I found my neighbor's dog in my living room. I didn't really know how this tiny, white Chihuahua managed to end up in my place. He was cold and scared. I didn't have a blanket to keep him warm, so I went to the kitchen and got a pot. I filled it with water. Then, to warm up the water, I put the pot on one of the stove's burners. I turned it on. I gently submerged the dog in the liquid. I heard Greg, my neighbor, calling for his dog. I ran out of the house to tell him the Chihuahua was safe with me. We went to the kitchen to get the dog, but to my dismay, the water was boiling, with doggie inside. I removed the the burning hot and wet dog and held it in my arms, feeling guilty and stupid, I screamed.

My husband and I went to the local train station to purchase roundtrip tickets for our summer vacation. The name of the destination doesn't really matter. We had chosen that place for its gigantic watermelons and honeydew melons that grow in the summer. As we waited in the long line, we talked about children. We talked about children because we watched a little, annoying brat cry in the station. When we see annoying children like this little Mussolini, we fill our heads and hearts with a strange mixture of arrogance and gratitude and give thanks to the Buddha for choosing not to have children (we don't know who else to thank). Unfortunately, my husband decided to share some secret information with me. He chose the long line to make this confession:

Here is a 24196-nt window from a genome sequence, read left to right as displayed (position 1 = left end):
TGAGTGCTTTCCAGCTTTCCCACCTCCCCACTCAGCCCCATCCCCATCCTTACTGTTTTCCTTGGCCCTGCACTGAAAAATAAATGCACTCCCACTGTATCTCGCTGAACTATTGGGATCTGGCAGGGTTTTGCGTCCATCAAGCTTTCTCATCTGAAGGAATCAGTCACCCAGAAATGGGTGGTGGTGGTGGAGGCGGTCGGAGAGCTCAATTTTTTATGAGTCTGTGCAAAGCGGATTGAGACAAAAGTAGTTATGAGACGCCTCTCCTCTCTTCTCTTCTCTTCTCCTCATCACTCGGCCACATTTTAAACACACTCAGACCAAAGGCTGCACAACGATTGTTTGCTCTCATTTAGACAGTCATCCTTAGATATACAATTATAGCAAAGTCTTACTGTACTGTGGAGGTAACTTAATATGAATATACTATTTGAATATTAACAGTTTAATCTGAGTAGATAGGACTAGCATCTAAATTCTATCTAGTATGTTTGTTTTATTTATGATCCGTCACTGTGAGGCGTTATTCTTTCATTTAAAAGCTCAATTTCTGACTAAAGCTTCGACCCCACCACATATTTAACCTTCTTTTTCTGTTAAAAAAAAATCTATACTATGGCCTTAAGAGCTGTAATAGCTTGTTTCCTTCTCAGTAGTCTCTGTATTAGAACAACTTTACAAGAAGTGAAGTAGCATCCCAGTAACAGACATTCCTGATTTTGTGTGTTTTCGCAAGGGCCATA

He has seven children: six children living in Mexico and one child in California.

I reacted strangely to shocking news. I didn't cry. I didn't scream. I numbed myself.

I didn't really care about his children in Mexico. I was curious to know about his child in California. When?! How?!

It turns out my husband had an affair when he came to this country in 2006 with a girl named Susie. They had a son.

In a matter of seconds my husband became a strange man. The man I married one February morning, the man who makes me an omelette with broccoli and corn every morning, the man who loves to place his hand in my sweatshirt's pouch was gone. Así nomas. Se fue.